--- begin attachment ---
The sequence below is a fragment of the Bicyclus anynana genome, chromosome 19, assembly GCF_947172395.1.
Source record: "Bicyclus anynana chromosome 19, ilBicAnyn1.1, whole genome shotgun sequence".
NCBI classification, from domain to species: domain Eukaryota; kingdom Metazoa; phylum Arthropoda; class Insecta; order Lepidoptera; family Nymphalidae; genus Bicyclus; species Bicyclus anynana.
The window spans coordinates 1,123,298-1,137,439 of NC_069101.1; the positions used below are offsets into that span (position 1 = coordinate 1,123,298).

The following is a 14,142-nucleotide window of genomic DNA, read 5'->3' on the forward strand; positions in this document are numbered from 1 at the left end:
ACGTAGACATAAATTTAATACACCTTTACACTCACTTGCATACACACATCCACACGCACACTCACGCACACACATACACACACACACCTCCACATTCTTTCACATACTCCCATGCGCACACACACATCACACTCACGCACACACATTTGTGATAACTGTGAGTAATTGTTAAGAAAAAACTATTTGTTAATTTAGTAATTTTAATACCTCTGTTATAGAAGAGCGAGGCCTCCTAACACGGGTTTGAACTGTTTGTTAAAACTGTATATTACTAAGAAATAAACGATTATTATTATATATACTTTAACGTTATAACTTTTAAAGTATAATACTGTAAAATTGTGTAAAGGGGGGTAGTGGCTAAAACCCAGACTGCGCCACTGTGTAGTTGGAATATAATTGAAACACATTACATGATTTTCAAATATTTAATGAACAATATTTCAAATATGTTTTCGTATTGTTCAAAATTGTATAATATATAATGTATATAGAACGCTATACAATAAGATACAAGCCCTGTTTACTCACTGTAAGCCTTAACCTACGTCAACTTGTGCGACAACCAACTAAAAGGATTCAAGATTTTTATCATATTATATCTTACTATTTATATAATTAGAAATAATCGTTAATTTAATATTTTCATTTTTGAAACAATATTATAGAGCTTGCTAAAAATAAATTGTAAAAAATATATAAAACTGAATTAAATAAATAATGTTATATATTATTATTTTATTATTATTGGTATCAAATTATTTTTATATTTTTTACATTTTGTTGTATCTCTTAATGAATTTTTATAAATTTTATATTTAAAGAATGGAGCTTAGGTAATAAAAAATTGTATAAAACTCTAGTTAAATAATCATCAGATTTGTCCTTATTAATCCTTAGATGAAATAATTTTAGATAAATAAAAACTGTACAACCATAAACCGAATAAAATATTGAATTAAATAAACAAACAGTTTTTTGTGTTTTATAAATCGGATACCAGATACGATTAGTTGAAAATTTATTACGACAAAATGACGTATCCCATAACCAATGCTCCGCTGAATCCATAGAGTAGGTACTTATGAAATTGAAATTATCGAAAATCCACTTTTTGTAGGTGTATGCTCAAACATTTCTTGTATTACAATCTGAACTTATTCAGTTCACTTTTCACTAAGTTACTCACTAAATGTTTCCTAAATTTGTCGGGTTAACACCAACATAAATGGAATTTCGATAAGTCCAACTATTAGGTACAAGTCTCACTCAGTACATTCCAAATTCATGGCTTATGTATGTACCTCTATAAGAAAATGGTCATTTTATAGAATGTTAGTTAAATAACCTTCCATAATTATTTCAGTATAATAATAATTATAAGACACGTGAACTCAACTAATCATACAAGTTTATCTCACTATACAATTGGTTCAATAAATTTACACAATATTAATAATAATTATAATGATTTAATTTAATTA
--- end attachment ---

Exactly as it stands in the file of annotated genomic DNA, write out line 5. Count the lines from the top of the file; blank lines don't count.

The following is a 14,142-nucleotide window of genomic DNA, read 5'->3' on the forward strand; positions in this document are numbered from 1 at the left end: